National blood shortage threatens to further harm the overwhelmed hospital system


Credit: Jonathan Lo

Former Loy Norrix student Myron Sykes after giving blood in 2016. Loy Norrix hasn’t held the blood drive for 2 years due to Covid concerns, but hopes to return to form this March.

Elias Nagel-Bennett, Copy Editor

Blood drives are a time-honored tradition of high schools, whether run through the school itself, an advanced health class, or volunteer organizations like National Honor Society or Key Club. High schoolers also make up one of the age groups which give the most blood. According to the Red Cross, they made up 25% of all blood donations before the pandemic. 

Seventeen year olds and above can give blood so long as they meet weight requirements (consult the Red Cross site to see if you qualify) and 16 year olds can donate at high school blood drives with parental permission. 

National Honor Society advisor and history teacher Matthew Porco said, “Norrix has always had one of the largest blood drives in Southwest Michigan schools, so we’re eager to get it running again.”

Norrix has always had one of the largest blood drives in Southwest Michigan schools, so we’re eager to get it running again.”

— Matthew Porco


But the same report also shows a crisis in blood reserves, with scarcely a one-day supply left in some places. With a combination of falling student donation, COVID and influenza concerns, and nationwide blood drive cancellations, the Red Cross’ blood intake is at dangerously low levels. This could herald danger not only for those in critical condition, but people with conditions such as the sickle cell anemia, cancer, chronic illness, or many other illnesses that require transfusion.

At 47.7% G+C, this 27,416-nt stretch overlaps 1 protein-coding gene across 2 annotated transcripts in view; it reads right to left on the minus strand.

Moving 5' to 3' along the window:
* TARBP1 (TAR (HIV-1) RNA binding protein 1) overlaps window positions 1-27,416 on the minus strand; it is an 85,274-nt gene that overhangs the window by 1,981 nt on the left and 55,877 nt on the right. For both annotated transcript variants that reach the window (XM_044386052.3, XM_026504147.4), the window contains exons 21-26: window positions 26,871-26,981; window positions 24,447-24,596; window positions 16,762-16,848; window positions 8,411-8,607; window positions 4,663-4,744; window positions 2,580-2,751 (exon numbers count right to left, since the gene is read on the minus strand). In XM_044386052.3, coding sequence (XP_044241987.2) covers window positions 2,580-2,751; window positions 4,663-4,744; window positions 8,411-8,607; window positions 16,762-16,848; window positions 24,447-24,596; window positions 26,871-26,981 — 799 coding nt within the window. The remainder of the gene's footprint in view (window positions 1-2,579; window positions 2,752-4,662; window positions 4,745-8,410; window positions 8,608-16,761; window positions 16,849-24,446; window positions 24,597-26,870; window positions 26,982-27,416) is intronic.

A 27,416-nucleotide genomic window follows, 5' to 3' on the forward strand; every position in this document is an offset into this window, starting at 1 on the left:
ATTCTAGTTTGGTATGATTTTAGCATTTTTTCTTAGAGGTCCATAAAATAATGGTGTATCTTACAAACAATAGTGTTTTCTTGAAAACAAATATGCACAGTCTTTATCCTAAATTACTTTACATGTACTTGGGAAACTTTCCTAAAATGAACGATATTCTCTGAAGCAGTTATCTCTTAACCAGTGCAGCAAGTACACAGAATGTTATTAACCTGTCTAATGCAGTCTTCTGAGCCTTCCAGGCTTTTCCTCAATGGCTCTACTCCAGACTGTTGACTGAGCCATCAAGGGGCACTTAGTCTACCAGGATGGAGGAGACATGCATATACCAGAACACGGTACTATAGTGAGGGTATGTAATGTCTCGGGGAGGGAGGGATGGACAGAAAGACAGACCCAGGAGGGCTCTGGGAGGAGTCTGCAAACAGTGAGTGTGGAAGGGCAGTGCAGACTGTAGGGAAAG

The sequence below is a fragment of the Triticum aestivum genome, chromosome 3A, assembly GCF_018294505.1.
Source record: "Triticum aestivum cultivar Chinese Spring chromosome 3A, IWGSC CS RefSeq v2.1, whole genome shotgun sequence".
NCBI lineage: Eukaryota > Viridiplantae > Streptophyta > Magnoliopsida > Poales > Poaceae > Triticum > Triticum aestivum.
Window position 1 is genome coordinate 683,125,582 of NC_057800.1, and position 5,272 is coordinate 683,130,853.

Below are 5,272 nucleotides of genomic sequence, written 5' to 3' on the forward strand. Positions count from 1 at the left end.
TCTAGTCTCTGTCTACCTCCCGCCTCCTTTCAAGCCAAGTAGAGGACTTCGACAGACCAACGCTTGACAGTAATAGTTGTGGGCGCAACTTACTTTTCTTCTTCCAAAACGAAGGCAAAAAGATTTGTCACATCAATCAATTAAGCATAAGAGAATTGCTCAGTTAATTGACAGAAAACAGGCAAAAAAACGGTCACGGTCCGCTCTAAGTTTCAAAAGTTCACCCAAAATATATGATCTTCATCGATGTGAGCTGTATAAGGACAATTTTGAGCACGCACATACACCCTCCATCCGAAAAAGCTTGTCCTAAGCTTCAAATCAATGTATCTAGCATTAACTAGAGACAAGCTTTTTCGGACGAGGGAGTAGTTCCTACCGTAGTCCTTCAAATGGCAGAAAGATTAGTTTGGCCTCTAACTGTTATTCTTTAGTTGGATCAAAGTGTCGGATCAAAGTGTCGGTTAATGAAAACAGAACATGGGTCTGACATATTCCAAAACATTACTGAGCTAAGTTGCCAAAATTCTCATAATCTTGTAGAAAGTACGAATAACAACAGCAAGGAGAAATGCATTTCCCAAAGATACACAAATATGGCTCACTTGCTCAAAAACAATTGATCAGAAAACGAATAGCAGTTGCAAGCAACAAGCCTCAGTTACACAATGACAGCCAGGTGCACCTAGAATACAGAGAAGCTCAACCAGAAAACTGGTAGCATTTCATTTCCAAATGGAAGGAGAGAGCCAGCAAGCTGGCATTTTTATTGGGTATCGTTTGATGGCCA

An article from the Community Blood Center details how many modern medical practices rely on a supply of fresh blood, and that just one pint of blood could save three lives. 

High schoolers, who are more likely to have a healthy blood pressure and height/weight for giving blood than adults also qualify more often to give things other than blood, such as platelets and blood plasma, due to the greater strain on the body when giving them. 

It’s not only blood that is in short supply – platelets and plasma are in dire need almost all year round. However, plasma is only able to be given by those over 18. Many teenagers even qualify to give double the usual amount via the “Power Red” method, a process in which double the red blood cells are drawn from the donor’s body, while the platelets and plasma that come with normal blood drawing are put back into the system along with saline.

If you are interested in giving blood, make sure to follow the tips and guide set out by the University of Michigan: before giving blood you should eat and rest plenty. Afterwards, blood donors should relax strenuous physical activity. Also make sure you qualify before giving blood. 

Although the blood drive for students and staff here at Norrix, run via cooperation between NHS and the Red Cross will be held on March 21st from 7:00 a.m. to 1:30 p.m. 

There are a number of other options to give blood in Kalamazoo in the meantime. Contact the Red Cross or Versiti

There are various places to give plasma as well, such as Octapharma Plasma and Biomat USA, if you qualify to give plasma according to the WHO guidelines